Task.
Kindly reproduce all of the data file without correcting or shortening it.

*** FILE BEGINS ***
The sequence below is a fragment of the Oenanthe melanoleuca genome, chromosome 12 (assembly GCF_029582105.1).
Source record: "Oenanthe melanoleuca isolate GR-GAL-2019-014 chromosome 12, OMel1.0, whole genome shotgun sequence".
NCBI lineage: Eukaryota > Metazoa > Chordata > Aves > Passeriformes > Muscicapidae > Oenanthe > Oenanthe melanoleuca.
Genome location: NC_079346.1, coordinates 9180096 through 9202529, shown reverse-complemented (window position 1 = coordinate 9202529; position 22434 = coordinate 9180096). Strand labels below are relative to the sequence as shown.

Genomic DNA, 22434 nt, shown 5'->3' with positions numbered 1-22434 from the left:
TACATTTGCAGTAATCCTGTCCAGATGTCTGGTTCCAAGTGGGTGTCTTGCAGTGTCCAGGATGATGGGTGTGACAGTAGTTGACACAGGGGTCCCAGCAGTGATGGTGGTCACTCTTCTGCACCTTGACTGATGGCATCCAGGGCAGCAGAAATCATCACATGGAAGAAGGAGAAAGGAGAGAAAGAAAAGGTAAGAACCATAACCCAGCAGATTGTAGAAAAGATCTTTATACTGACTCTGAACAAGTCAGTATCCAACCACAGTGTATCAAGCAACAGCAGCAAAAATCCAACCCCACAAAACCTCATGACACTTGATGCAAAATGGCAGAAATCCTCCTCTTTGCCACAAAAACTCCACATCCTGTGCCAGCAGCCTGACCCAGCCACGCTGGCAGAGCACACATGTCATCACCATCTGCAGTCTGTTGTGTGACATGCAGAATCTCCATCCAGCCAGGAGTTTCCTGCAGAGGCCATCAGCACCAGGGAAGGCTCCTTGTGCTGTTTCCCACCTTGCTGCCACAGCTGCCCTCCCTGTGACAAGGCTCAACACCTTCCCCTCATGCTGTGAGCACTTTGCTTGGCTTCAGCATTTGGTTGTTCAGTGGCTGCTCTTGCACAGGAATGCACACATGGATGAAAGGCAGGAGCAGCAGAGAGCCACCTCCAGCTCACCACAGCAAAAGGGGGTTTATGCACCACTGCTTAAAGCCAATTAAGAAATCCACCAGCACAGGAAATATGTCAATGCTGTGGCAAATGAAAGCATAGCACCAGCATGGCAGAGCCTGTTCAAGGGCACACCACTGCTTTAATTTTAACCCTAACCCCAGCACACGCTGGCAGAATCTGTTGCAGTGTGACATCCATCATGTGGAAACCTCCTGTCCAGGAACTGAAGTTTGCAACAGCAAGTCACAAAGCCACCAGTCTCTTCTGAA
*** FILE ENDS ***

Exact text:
The sequence below is a fragment of the Oenanthe melanoleuca genome, chromosome 12 (assembly GCF_029582105.1).
Source record: "Oenanthe melanoleuca isolate GR-GAL-2019-014 chromosome 12, OMel1.0, whole genome shotgun sequence".
NCBI lineage: Eukaryota > Metazoa > Chordata > Aves > Passeriformes > Muscicapidae > Oenanthe > Oenanthe melanoleuca.
Genome location: NC_079346.1, coordinates 9180096 through 9202529, shown reverse-complemented (window position 1 = coordinate 9202529; position 22434 = coordinate 9180096). Strand labels below are relative to the sequence as shown.

Genomic DNA, 22434 nt, shown 5'->3' with positions numbered 1-22434 from the left:
TACATTTGCAGTAATCCTGTCCAGATGTCTGGTTCCAAGTGGGTGTCTTGCAGTGTCCAGGATGATGGGTGTGACAGTAGTTGACACAGGGGTCCCAGCAGTGATGGTGGTCACTCTTCTGCACCTTGACTGATGGCATCCAGGGCAGCAGAAATCATCACATGGAAGAAGGAGAAAGGAGAGAAAGAAAAGGTAAGAACCATAACCCAGCAGATTGTAGAAAAGATCTTTATACTGACTCTGAACAAGTCAGTATCCAACCACAGTGTATCAAGCAACAGCAGCAAAAATCCAACCCCACAAAACCTCATGACACTTGATGCAAAATGGCAGAAATCCTCCTCTTTGCCACAAAAACTCCACATCCTGTGCCAGCAGCCTGACCCAGCCACGCTGGCAGAGCACACATGTCATCACCATCTGCAGTCTGTTGTGTGACATGCAGAATCTCCATCCAGCCAGGAGTTTCCTGCAGAGGCCATCAGCACCAGGGAAGGCTCCTTGTGCTGTTTCCCACCTTGCTGCCACAGCTGCCCTCCCTGTGACAAGGCTCAACACCTTCCCCTCATGCTGTGAGCACTTTGCTTGGCTTCAGCATTTGGTTGTTCAGTGGCTGCTCTTGCACAGGAATGCACACATGGATGAAAGGCAGGAGCAGCAGAGAGCCACCTCCAGCTCACCACAGCAAAAGGGGGTTTATGCACCACTGCTTAAAGCCAATTAAGAAATCCACCAGCACAGGAAATATGTCAATGCTGTGGCAAATGAAAGCATAGCACCAGCATGGCAGAGCCTGTTCAAGGGCACACCACTGCTTTAATTTTAACCCTAACCCCAGCACACGCTGGCAGAATCTGTTGCAGTGTGACATCCATCATGTGGAAACCTCCTGTCCAGGAACTGAAGTTTGCAACAGCAAGTCACAAAGCCACCAGTCTCTTCTGAA